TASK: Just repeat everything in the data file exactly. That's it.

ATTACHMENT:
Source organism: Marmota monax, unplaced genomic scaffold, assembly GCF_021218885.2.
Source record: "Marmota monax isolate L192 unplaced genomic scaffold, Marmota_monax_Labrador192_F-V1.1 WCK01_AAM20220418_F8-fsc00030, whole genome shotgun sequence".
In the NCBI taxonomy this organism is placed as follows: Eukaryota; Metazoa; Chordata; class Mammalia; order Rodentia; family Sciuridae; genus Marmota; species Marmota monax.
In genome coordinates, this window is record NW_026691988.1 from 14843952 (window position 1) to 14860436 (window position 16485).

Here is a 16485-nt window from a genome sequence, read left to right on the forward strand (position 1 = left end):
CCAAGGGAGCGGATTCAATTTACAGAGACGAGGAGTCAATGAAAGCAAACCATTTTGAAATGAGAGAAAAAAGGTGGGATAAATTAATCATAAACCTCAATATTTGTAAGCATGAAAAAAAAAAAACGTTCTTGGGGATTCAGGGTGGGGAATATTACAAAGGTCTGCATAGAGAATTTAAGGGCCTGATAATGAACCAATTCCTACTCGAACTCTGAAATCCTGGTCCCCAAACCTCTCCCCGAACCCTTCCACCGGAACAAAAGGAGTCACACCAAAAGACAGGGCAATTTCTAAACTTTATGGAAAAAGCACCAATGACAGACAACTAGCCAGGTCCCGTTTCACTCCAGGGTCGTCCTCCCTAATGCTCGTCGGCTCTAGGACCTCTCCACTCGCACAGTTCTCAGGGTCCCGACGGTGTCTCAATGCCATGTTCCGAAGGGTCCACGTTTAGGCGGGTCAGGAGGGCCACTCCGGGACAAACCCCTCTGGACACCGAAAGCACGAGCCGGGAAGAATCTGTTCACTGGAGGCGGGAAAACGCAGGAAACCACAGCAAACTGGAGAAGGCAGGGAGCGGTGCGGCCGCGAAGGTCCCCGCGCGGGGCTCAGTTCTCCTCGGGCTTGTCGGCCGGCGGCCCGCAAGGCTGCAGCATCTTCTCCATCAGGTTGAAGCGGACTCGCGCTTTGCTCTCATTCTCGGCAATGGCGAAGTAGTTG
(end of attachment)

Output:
Source organism: Marmota monax, unplaced genomic scaffold, assembly GCF_021218885.2.
Source record: "Marmota monax isolate L192 unplaced genomic scaffold, Marmota_monax_Labrador192_F-V1.1 WCK01_AAM20220418_F8-fsc00030, whole genome shotgun sequence".
In the NCBI taxonomy this organism is placed as follows: Eukaryota; Metazoa; Chordata; class Mammalia; order Rodentia; family Sciuridae; genus Marmota; species Marmota monax.
In genome coordinates, this window is record NW_026691988.1 from 14843952 (window position 1) to 14860436 (window position 16485).

Here is a 16485-nt window from a genome sequence, read left to right on the forward strand (position 1 = left end):
CCAAGGGAGCGGATTCAATTTACAGAGACGAGGAGTCAATGAAAGCAAACCATTTTGAAATGAGAGAAAAAAGGTGGGATAAATTAATCATAAACCTCAATATTTGTAAGCATGAAAAAAAAAAAACGTTCTTGGGGATTCAGGGTGGGGAATATTACAAAGGTCTGCATAGAGAATTTAAGGGCCTGATAATGAACCAATTCCTACTCGAACTCTGAAATCCTGGTCCCCAAACCTCTCCCCGAACCCTTCCACCGGAACAAAAGGAGTCACACCAAAAGACAGGGCAATTTCTAAACTTTATGGAAAAAGCACCAATGACAGACAACTAGCCAGGTCCCGTTTCACTCCAGGGTCGTCCTCCCTAATGCTCGTCGGCTCTAGGACCTCTCCACTCGCACAGTTCTCAGGGTCCCGACGGTGTCTCAATGCCATGTTCCGAAGGGTCCACGTTTAGGCGGGTCAGGAGGGCCACTCCGGGACAAACCCCTCTGGACACCGAAAGCACGAGCCGGGAAGAATCTGTTCACTGGAGGCGGGAAAACGCAGGAAACCACAGCAAACTGGAGAAGGCAGGGAGCGGTGCGGCCGCGAAGGTCCCCGCGCGGGGCTCAGTTCTCCTCGGGCTTGTCGGCCGGCGGCCCGCAAGGCTGCAGCATCTTCTCCATCAGGTTGAAGCGGACTCGCGCTTTGCTCTCATTCTCGGCAATGGCGAAGTAGTTG